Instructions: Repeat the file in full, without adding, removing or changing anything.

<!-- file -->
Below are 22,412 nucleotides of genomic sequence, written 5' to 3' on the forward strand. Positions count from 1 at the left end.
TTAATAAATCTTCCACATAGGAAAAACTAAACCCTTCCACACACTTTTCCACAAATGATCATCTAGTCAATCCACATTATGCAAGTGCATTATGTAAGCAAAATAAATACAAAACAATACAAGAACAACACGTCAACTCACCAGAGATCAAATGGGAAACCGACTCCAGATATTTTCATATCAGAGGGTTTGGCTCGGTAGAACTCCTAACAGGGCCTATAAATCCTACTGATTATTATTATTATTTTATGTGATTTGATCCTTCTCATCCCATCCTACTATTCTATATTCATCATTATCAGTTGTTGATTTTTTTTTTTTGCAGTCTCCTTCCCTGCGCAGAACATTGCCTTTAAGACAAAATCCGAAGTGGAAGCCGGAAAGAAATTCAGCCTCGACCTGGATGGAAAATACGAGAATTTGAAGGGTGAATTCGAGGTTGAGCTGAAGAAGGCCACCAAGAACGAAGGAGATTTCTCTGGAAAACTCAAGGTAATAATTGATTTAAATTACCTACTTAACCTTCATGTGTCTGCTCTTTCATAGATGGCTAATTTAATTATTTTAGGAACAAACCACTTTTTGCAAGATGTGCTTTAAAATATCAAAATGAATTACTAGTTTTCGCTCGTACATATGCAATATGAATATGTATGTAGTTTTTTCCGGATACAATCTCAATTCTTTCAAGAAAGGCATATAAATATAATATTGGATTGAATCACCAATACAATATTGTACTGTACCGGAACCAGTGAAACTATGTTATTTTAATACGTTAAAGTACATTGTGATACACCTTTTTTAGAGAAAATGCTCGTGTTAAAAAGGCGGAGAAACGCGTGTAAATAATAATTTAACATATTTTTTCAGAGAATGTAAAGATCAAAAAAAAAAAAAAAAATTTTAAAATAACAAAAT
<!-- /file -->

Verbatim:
Below are 22,412 nucleotides of genomic sequence, written 5' to 3' on the forward strand. Positions count from 1 at the left end.
TTAATAAATCTTCCACATAGGAAAAACTAAACCCTTCCACACACTTTTCCACAAATGATCATCTAGTCAATCCACATTATGCAAGTGCATTATGTAAGCAAAATAAATACAAAACAATACAAGAACAACACGTCAACTCACCAGAGATCAAATGGGAAACCGACTCCAGATATTTTCATATCAGAGGGTTTGGCTCGGTAGAACTCCTAACAGGGCCTATAAATCCTACTGATTATTATTATTATTTTATGTGATTTGATCCTTCTCATCCCATCCTACTATTCTATATTCATCATTATCAGTTGTTGATTTTTTTTTTTTGCAGTCTCCTTCCCTGCGCAGAACATTGCCTTTAAGACAAAATCCGAAGTGGAAGCCGGAAAGAAATTCAGCCTCGACCTGGATGGAAAATACGAGAATTTGAAGGGTGAATTCGAGGTTGAGCTGAAGAAGGCCACCAAGAACGAAGGAGATTTCTCTGGAAAACTCAAGGTAATAATTGATTTAAATTACCTACTTAACCTTCATGTGTCTGCTCTTTCATAGATGGCTAATTTAATTATTTTAGGAACAAACCACTTTTTGCAAGATGTGCTTTAAAATATCAAAATGAATTACTAGTTTTCGCTCGTACATATGCAATATGAATATGTATGTAGTTTTTTCCGGATACAATCTCAATTCTTTCAAGAAAGGCATATAAATATAATATTGGATTGAATCACCAATACAATATTGTACTGTACCGGAACCAGTGAAACTATGTTATTTTAATACGTTAAAGTACATTGTGATACACCTTTTTTAGAGAAAATGCTCGTGTTAAAAAGGCGGAGAAACGCGTGTAAATAATAATTTAACATATTTTTTCAGAGAATGTAAAGATCAAAAAAAAAAAAAAAAATTTTAAAATAACAAAAT